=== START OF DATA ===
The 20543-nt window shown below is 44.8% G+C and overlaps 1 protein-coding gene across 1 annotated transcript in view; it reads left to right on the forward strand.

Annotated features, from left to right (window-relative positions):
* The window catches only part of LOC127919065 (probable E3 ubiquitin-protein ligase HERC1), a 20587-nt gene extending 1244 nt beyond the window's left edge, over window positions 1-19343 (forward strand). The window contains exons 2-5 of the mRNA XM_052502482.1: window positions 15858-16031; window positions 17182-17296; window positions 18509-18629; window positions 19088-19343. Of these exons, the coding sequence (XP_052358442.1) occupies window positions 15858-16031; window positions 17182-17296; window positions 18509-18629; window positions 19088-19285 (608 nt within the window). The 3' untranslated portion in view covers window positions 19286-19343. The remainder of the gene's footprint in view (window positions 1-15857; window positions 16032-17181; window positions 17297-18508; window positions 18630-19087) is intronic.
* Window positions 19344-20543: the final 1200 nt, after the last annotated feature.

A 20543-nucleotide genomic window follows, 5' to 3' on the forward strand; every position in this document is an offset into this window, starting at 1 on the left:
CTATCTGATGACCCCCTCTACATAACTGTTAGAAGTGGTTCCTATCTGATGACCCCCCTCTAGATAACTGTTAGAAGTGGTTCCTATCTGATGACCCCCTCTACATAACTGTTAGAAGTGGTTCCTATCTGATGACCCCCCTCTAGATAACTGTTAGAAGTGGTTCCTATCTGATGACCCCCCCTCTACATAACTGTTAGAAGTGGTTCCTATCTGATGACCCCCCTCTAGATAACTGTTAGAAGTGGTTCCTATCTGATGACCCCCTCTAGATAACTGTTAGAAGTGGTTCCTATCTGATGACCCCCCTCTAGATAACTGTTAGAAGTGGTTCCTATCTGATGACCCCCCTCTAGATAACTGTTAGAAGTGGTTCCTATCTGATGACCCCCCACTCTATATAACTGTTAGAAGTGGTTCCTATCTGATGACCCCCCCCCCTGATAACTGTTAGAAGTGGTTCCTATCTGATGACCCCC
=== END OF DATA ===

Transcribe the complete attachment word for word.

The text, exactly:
The 20543-nt window shown below is 44.8% G+C and overlaps 1 protein-coding gene across 1 annotated transcript in view; it reads left to right on the forward strand.

Annotated features, from left to right (window-relative positions):
* The window catches only part of LOC127919065 (probable E3 ubiquitin-protein ligase HERC1), a 20587-nt gene extending 1244 nt beyond the window's left edge, over window positions 1-19343 (forward strand). The window contains exons 2-5 of the mRNA XM_052502482.1: window positions 15858-16031; window positions 17182-17296; window positions 18509-18629; window positions 19088-19343. Of these exons, the coding sequence (XP_052358442.1) occupies window positions 15858-16031; window positions 17182-17296; window positions 18509-18629; window positions 19088-19285 (608 nt within the window). The 3' untranslated portion in view covers window positions 19286-19343. The remainder of the gene's footprint in view (window positions 1-15857; window positions 16032-17181; window positions 17297-18508; window positions 18630-19087) is intronic.
* Window positions 19344-20543: the final 1200 nt, after the last annotated feature.

A 20543-nucleotide genomic window follows, 5' to 3' on the forward strand; every position in this document is an offset into this window, starting at 1 on the left:
CTATCTGATGACCCCCTCTACATAACTGTTAGAAGTGGTTCCTATCTGATGACCCCCCTCTAGATAACTGTTAGAAGTGGTTCCTATCTGATGACCCCCTCTACATAACTGTTAGAAGTGGTTCCTATCTGATGACCCCCCTCTAGATAACTGTTAGAAGTGGTTCCTATCTGATGACCCCCCCTCTACATAACTGTTAGAAGTGGTTCCTATCTGATGACCCCCCTCTAGATAACTGTTAGAAGTGGTTCCTATCTGATGACCCCCTCTAGATAACTGTTAGAAGTGGTTCCTATCTGATGACCCCCCTCTAGATAACTGTTAGAAGTGGTTCCTATCTGATGACCCCCCTCTAGATAACTGTTAGAAGTGGTTCCTATCTGATGACCCCCCACTCTATATAACTGTTAGAAGTGGTTCCTATCTGATGACCCCCCCCCCTGATAACTGTTAGAAGTGGTTCCTATCTGATGACCCCC